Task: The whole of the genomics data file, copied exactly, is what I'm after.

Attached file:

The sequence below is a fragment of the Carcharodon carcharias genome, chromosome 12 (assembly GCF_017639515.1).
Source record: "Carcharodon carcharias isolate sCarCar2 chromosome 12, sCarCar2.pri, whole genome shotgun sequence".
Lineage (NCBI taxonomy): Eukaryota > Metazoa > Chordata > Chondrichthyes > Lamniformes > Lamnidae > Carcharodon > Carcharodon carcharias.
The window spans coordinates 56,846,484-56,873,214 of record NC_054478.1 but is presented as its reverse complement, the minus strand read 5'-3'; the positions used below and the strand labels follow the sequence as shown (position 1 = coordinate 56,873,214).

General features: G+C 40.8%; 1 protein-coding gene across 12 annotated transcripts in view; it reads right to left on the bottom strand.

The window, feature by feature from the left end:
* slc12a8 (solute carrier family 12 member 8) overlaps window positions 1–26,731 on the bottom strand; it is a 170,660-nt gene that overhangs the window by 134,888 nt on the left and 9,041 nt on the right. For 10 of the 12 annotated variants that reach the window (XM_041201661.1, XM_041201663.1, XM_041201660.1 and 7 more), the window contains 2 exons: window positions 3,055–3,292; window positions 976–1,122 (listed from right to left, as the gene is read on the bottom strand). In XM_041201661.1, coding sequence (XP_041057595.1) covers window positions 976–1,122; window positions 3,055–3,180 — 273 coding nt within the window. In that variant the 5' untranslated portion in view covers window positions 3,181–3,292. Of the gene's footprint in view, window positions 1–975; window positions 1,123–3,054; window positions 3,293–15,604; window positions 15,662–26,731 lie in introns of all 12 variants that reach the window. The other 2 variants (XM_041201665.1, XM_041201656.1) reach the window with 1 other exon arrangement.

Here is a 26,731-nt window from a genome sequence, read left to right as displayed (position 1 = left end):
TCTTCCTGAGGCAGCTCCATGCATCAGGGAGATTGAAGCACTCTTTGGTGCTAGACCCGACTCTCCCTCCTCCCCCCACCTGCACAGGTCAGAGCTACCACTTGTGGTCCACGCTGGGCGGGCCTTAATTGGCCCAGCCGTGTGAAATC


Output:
The sequence below is a fragment of the Carcharodon carcharias genome, chromosome 12 (assembly GCF_017639515.1).
Source record: "Carcharodon carcharias isolate sCarCar2 chromosome 12, sCarCar2.pri, whole genome shotgun sequence".
Lineage (NCBI taxonomy): Eukaryota > Metazoa > Chordata > Chondrichthyes > Lamniformes > Lamnidae > Carcharodon > Carcharodon carcharias.
The window spans coordinates 56,846,484-56,873,214 of record NC_054478.1 but is presented as its reverse complement, the minus strand read 5'-3'; the positions used below and the strand labels follow the sequence as shown (position 1 = coordinate 56,873,214).

General features: G+C 40.8%; 1 protein-coding gene across 12 annotated transcripts in view; it reads right to left on the bottom strand.

The window, feature by feature from the left end:
* slc12a8 (solute carrier family 12 member 8) overlaps window positions 1–26,731 on the bottom strand; it is a 170,660-nt gene that overhangs the window by 134,888 nt on the left and 9,041 nt on the right. For 10 of the 12 annotated variants that reach the window (XM_041201661.1, XM_041201663.1, XM_041201660.1 and 7 more), the window contains 2 exons: window positions 3,055–3,292; window positions 976–1,122 (listed from right to left, as the gene is read on the bottom strand). In XM_041201661.1, coding sequence (XP_041057595.1) covers window positions 976–1,122; window positions 3,055–3,180 — 273 coding nt within the window. In that variant the 5' untranslated portion in view covers window positions 3,181–3,292. Of the gene's footprint in view, window positions 1–975; window positions 1,123–3,054; window positions 3,293–15,604; window positions 15,662–26,731 lie in introns of all 12 variants that reach the window. The other 2 variants (XM_041201665.1, XM_041201656.1) reach the window with 1 other exon arrangement.

Here is a 26,731-nt window from a genome sequence, read left to right as displayed (position 1 = left end):
TCTTCCTGAGGCAGCTCCATGCATCAGGGAGATTGAAGCACTCTTTGGTGCTAGACCCGACTCTCCCTCCTCCCCCCACCTGCACAGGTCAGAGCTACCACTTGTGGTCCACGCTGGGCGGGCCTTAATTGGCCCAGCCGTGTGAAATC